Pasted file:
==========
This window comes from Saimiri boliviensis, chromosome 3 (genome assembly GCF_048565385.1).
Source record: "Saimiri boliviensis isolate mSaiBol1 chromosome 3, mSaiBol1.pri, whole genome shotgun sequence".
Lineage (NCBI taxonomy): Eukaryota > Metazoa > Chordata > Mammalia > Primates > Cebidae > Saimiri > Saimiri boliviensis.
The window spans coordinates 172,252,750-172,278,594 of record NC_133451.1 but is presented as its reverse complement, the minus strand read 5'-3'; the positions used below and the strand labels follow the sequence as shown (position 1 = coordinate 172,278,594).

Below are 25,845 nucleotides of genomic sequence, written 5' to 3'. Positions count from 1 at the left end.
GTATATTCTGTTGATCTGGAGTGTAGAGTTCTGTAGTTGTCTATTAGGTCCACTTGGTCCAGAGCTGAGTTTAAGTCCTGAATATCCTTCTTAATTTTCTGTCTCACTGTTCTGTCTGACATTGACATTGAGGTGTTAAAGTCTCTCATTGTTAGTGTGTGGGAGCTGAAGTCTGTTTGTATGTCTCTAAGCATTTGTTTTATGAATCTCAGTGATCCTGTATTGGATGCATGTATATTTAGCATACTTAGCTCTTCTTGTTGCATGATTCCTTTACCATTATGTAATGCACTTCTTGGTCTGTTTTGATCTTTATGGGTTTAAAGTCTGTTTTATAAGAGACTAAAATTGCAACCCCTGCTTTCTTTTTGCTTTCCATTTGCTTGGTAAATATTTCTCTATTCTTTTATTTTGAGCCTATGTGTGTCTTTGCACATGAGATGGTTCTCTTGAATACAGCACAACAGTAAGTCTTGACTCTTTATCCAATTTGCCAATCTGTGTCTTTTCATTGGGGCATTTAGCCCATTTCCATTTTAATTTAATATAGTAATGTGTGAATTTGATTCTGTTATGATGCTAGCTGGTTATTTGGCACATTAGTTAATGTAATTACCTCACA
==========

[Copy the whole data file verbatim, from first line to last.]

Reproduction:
This window comes from Saimiri boliviensis, chromosome 3 (genome assembly GCF_048565385.1).
Source record: "Saimiri boliviensis isolate mSaiBol1 chromosome 3, mSaiBol1.pri, whole genome shotgun sequence".
Lineage (NCBI taxonomy): Eukaryota > Metazoa > Chordata > Mammalia > Primates > Cebidae > Saimiri > Saimiri boliviensis.
The window spans coordinates 172,252,750-172,278,594 of record NC_133451.1 but is presented as its reverse complement, the minus strand read 5'-3'; the positions used below and the strand labels follow the sequence as shown (position 1 = coordinate 172,278,594).

Below are 25,845 nucleotides of genomic sequence, written 5' to 3'. Positions count from 1 at the left end.
GTATATTCTGTTGATCTGGAGTGTAGAGTTCTGTAGTTGTCTATTAGGTCCACTTGGTCCAGAGCTGAGTTTAAGTCCTGAATATCCTTCTTAATTTTCTGTCTCACTGTTCTGTCTGACATTGACATTGAGGTGTTAAAGTCTCTCATTGTTAGTGTGTGGGAGCTGAAGTCTGTTTGTATGTCTCTAAGCATTTGTTTTATGAATCTCAGTGATCCTGTATTGGATGCATGTATATTTAGCATACTTAGCTCTTCTTGTTGCATGATTCCTTTACCATTATGTAATGCACTTCTTGGTCTGTTTTGATCTTTATGGGTTTAAAGTCTGTTTTATAAGAGACTAAAATTGCAACCCCTGCTTTCTTTTTGCTTTCCATTTGCTTGGTAAATATTTCTCTATTCTTTTATTTTGAGCCTATGTGTGTCTTTGCACATGAGATGGTTCTCTTGAATACAGCACAACAGTAAGTCTTGACTCTTTATCCAATTTGCCAATCTGTGTCTTTTCATTGGGGCATTTAGCCCATTTCCATTTTAATTTAATATAGTAATGTGTGAATTTGATTCTGTTATGATGCTAGCTGGTTATTTGGCACATTAGTTAATGTAATTACCTCACA